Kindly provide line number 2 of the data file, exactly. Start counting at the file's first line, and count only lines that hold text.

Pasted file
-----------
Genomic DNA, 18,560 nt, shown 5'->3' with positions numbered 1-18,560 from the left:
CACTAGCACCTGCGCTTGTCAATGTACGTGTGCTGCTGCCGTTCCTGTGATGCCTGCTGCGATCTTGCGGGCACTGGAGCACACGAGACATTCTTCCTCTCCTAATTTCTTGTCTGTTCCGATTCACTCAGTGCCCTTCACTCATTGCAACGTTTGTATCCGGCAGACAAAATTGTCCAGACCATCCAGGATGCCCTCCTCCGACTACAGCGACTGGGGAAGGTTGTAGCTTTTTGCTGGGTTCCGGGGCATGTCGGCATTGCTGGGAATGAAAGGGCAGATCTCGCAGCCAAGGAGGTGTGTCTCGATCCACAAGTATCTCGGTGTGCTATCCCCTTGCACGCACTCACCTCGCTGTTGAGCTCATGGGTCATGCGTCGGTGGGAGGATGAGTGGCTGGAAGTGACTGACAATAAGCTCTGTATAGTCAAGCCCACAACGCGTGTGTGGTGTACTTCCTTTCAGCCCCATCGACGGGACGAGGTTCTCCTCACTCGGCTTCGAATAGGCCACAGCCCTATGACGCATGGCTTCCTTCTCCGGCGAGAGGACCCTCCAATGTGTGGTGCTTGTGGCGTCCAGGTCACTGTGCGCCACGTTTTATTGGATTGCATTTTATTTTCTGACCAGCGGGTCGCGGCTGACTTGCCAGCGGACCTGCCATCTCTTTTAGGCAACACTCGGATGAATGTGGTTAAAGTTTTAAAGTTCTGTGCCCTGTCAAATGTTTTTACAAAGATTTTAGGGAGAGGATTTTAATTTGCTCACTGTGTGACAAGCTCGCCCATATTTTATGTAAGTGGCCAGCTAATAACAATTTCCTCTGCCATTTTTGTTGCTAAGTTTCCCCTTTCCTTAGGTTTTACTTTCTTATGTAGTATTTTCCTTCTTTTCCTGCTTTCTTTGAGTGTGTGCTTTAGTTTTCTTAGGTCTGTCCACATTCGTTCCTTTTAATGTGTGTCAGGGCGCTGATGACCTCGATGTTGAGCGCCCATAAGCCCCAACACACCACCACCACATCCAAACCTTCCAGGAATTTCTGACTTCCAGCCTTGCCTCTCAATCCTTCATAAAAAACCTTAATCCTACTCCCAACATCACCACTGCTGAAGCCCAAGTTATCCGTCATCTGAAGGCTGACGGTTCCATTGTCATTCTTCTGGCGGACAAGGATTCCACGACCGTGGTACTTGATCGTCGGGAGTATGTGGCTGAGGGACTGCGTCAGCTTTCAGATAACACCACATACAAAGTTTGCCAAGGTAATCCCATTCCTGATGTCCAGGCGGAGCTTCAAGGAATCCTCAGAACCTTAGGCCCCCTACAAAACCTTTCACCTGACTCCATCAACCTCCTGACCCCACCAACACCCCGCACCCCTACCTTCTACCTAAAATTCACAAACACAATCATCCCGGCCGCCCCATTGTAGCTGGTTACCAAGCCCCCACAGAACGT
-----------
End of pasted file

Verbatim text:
CACTAGCACCTGCGCTTGTCAATGTACGTGTGCTGCTGCCGTTCCTGTGATGCCTGCTGCGATCTTGCGGGCACTGGAGCACACGAGACATTCTTCCTCTCCTAATTTCTTGTCTGTTCCGATTCACTCAGTGCCCTTCACTCATTGCAACGTTTGTATCCGGCAGACAAAATTGTCCAGACCATCCAGGATGCCCTCCTCCGACTACAGCGACTGGGGAAGGTTGTAGCTTTTTGCTGGGTTCCGGGGCATGTCGGCATTGCTGGGAATGAAAGGGCAGATCTCGCAGCCAAGGAGGTGTGTCTCGATCCACAAGTATCTCGGTGTGCTATCCCCTTGCACGCACTCACCTCGCTGTTGAGCTCATGGGTCATGCGTCGGTGGGAGGATGAGTGGCTGGAAGTGACTGACAATAAGCTCTGTATAGTCAAGCCCACAACGCGTGTGTGGTGTACTTCCTTTCAGCCCCATCGACGGGACGAGGTTCTCCTCACTCGGCTTCGAATAGGCCACAGCCCTATGACGCATGGCTTCCTTCTCCGGCGAGAGGACCCTCCAATGTGTGGTGCTTGTGGCGTCCAGGTCACTGTGCGCCACGTTTTATTGGATTGCATTTTATTTTCTGACCAGCGGGTCGCGGCTGACTTGCCAGCGGACCTGCCATCTCTTTTAGGCAACACTCGGATGAATGTGGTTAAAGTTTTAAAGTTCTGTGCCCTGTCAAATGTTTTTACAAAGATTTTAGGGAGAGGATTTTAATTTGCTCACTGTGTGACAAGCTCGCCCATATTTTATGTAAGTGGCCAGCTAATAACAATTTCCTCTGCCATTTTTGTTGCTAAGTTTCCCCTTTCCTTAGGTTTTACTTTCTTATGTAGTATTTTCCTTCTTTTCCTGCTTTCTTTGAGTGTGTGCTTTAGTTTTCTTAGGTCTGTCCACATTCGTTCCTTTTAATGTGTGTCAGGGCGCTGATGACCTCGATGTTGAGCGCCCATAAGCCCCAACACACCACCACCACATCCAAACCTTCCAGGAATTTCTGACTTCCAGCCTTGCCTCTCAATCCTTCATAAAAAACCTTAATCCTACTCCCAACATCACCACTGCTGAAGCCCAAGTTATCCGTCATCTGAAGGCTGACGGTTCCATTGTCATTCTTCTGGCGGACAAGGATTCCACGACCGTGGTACTTGATCGTCGGGAGTATGTGGCTGAGGGACTGCGTCAGCTTTCAGATAACACCACATACAAAGTTTGCCAAGGTAATCCCATTCCTGATGTCCAGGCGGAGCTTCAAGGAATCCTCAGAACCTTAGGCCCCCTACAAAACCTTTCACCTGACTCCATCAACCTCCTGACCCCACCAACACCCCGCACCCCTACCTTCTACCTAAAATTCACAAACACAATCATCCCGGCCGCCCCATTGTAGCTGGTTACCAAGCCCCCACAGAACGT